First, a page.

Blended learning with webinars and web conferencing software

By Matt Cornock

Web conferencing may be seen as just for distance learning or business, but there are many opportunities to exploit synchronous online communication for campus-based courses. With the overhead, and often cost, attached to enterprise-level systems, surely we should be exploring ways technologies such as Adobe Connect, Blackboard Collaborate and others can be used, where appropriate, across the broad range of contexts in an educational institution.

The collective effort of a workshop at the Durham Blackboard Conference 2016, which aimed to address whether synchronous online collaboration tools could contribute to blended learning design, is captured below. In this post I go through nine learning activities using web conferencing are illustrative of the innovated learning experiences supporting campus-based students. The software forming discussions was Blackboard Collaborate, but the principles equally apply to other enterprise services and in some cases free-to-use personal services such as Skype or Google Hangouts.

Learning designs

Three higher-level learning designs using synchronous online collaborative software are discussed in more detail in Learning designs with synchronous web conferencing. They include:

  • Additional point of contact for learning
  • Delivery of core content for remote participation
  • Double-flipped classroom to stage higher order learning

The following ideas and examples come from participants at the workshop, providing case examples of the three higher-level designs. Additional case studies from other institutions have been referenced.

External speakers

If you have external contacts who can share their professional or academic expertise, then using web conferencing software is a great way to give your students access to their experiences. Remote delivery of lecture is quick to set up, however to enable interaction with students will depend on the software you use.

Skype is simplest for a one-to-many presentation in a face-to-face class, with communication via a chair. Mobile app-based multi-user conferencing for example via Blackboard Collaborate or Adobe Connect offers students direct interaction with the speaker. Within remote or face-to-face environments the mobile app could be used for students to send questions directly to the presenter and provide non-verbal feedback such as poll responses or approval/disagree/emotes. Text-based communication is preferred as managing verbal dialogue in class situations requires a good microphone set up to enable the remote participant to hear.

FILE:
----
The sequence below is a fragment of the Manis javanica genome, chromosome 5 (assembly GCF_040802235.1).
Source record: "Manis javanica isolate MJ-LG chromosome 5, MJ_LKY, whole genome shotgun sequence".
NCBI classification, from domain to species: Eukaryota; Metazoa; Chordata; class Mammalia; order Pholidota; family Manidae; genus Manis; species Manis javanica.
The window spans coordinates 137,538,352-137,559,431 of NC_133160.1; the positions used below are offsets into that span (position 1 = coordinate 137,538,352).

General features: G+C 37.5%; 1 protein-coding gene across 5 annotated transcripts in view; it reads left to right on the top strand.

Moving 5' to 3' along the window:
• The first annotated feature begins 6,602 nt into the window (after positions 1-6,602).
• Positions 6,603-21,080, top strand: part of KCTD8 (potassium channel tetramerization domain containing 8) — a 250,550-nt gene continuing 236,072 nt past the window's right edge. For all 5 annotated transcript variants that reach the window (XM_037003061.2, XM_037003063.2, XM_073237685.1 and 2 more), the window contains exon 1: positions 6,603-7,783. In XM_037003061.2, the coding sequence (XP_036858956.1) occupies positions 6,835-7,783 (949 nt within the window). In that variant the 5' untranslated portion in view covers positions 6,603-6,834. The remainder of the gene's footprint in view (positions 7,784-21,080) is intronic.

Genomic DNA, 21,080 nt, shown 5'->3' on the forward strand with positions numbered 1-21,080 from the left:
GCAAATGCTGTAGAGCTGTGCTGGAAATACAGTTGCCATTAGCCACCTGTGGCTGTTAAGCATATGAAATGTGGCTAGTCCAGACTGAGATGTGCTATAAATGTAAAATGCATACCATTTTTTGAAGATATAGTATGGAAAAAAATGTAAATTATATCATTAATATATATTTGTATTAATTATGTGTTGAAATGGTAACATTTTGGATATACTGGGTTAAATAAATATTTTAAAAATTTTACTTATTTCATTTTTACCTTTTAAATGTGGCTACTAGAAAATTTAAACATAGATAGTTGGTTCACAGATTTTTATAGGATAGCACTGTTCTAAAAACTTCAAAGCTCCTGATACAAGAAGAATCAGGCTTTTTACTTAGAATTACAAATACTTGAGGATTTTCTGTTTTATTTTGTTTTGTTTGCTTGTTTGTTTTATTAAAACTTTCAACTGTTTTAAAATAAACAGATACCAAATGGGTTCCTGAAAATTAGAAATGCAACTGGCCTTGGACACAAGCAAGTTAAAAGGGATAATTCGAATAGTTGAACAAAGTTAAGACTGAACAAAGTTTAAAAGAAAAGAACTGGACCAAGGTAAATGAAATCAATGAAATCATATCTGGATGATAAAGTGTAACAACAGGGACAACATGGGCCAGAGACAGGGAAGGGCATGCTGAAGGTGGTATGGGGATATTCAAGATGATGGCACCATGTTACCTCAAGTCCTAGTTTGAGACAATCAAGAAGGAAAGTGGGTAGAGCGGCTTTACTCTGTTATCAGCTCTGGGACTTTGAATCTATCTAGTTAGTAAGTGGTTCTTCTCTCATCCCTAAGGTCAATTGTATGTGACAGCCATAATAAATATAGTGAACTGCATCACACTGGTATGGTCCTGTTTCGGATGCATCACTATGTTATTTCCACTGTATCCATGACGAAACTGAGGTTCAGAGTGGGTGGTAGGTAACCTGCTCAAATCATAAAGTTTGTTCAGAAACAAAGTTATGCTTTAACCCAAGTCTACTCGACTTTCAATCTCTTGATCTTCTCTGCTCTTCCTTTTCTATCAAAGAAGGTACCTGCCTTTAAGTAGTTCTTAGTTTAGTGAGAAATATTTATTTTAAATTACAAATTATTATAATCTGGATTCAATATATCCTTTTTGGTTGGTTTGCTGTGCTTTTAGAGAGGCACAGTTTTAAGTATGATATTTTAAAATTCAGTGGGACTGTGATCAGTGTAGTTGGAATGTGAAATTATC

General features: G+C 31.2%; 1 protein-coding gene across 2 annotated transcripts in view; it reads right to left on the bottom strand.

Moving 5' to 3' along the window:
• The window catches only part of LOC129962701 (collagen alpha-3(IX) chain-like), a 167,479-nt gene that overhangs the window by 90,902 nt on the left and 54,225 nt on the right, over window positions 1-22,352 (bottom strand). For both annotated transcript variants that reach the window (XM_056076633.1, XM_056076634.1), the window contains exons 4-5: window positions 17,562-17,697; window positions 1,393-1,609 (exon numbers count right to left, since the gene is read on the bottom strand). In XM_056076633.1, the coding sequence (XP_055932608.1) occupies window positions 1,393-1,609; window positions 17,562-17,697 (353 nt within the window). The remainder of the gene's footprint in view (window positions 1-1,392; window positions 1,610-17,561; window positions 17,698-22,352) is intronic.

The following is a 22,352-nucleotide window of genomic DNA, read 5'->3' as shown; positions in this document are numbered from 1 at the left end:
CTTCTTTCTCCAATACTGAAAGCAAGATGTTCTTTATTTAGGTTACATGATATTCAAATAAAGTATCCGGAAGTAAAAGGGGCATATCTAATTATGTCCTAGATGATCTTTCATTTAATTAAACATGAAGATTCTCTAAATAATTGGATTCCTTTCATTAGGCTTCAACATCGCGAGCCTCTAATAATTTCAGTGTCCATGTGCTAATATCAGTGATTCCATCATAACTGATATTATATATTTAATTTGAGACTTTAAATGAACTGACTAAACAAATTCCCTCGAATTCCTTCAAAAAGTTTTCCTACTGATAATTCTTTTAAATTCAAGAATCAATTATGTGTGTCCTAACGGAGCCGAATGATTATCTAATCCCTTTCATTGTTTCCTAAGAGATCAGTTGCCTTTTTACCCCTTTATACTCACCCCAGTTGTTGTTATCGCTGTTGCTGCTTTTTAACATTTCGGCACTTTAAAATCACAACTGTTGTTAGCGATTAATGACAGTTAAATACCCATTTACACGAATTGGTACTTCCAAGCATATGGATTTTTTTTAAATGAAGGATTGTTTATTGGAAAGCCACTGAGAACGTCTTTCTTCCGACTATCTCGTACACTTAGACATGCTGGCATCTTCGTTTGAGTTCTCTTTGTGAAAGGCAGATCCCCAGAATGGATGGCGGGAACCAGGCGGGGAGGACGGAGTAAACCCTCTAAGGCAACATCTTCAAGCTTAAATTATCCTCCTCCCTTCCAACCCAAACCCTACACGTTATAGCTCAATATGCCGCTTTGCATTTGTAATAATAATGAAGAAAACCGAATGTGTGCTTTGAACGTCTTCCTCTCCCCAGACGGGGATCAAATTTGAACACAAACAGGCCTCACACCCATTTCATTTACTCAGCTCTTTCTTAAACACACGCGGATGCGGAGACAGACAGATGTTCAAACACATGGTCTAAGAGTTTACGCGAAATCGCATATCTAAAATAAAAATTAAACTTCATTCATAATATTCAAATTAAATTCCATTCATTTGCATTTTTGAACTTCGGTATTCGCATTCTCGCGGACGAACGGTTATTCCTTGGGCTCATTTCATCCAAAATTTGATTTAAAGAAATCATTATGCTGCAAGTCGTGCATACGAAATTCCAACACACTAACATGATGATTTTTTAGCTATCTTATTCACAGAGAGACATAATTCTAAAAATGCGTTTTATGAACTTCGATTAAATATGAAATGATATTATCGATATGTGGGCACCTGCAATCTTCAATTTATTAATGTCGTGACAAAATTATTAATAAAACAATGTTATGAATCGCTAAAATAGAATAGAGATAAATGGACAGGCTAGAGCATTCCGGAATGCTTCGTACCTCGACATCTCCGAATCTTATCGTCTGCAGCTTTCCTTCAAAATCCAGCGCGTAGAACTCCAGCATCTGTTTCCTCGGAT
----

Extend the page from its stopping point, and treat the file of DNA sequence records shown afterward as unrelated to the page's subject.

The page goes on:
Always test out with your guest speaker in advance, ensuring they are happy with the application, internet connection and the sound quality is good. In the session, the lecturer facilitates discussion as chair by repeating questions from room, or if in the multi-user situation students can use the mobile app to post questions directly.

Distributed groups

If students are distributed across many small group work spaces, such as labs, study rooms or studios, they can be connected together using web conferencing softwarea so that groups can share results and ideas with each other during the group activity. Within the group work session, the lecturer can deliver introductions, mini-lectures or address issues being raised that are useful for all groups remotely to all spaces.

Taking this concept further, web conferencing obviously can support distance learning models where learners are at a much greater distance. The case study from Burke (2014) relates to a professional context where lectures that would suit remote transmission were done so via web conferencing rather than requiring attendance. Web conferencing still allowed interaction, incorporating a tutorial drop-in and a sense of timeliness and occasion, which video recording alone would not.

Reading groups

Whether there is limited time in class to delve deeper into readings, or students have created their own special interest group, the toolset available in educationally-focused web conferencing software like Blackboard Collaborate or Adobe Connect can be used to facilitate reading groups outside of working hours or to encourage remote participation. These conference spaces can be set up for access at any time, or with a specific timed session led by a lecturer. A structured session, whether lecturer or student-led, might look like this: introduce reading, key questions, break-out room discussion, whiteboard for idea dump, summary plenary. The whiteboard can be exported as a PDF for future reference. Breakout rooms allow smaller group discussions and separate idea spaces before bringing students together at the end.

Despic (2011) outlines a similar approach for students using web conferencing software in a large cohort, where individual support is not practical or scalable. A peer learning model is delivered through web conferencing allowing students to support and learn from each other.

Extended / group projects

Enterprise level web conference systems can often be linked from within VLE sites, scaffolded by instructions and resources that guide students through an extended task or longer group project work. Indeed, the integration within the VLE creates a closed space where users are authenticated, which Spiller (2014) noted helped manage and reduce off-topic discussions in text chat during web conferencing.

Sessions can be linked to specific project milestones, with a lecturer reviewing project objectives. Open spaces can be created for groups to use ad hoc, for project meetings, enabling remote participation. Running these sessions online rather than face-to-face can enable project groups with students having competing priorities to still keep in touch and everyone encouraged to participate without geographical constraint.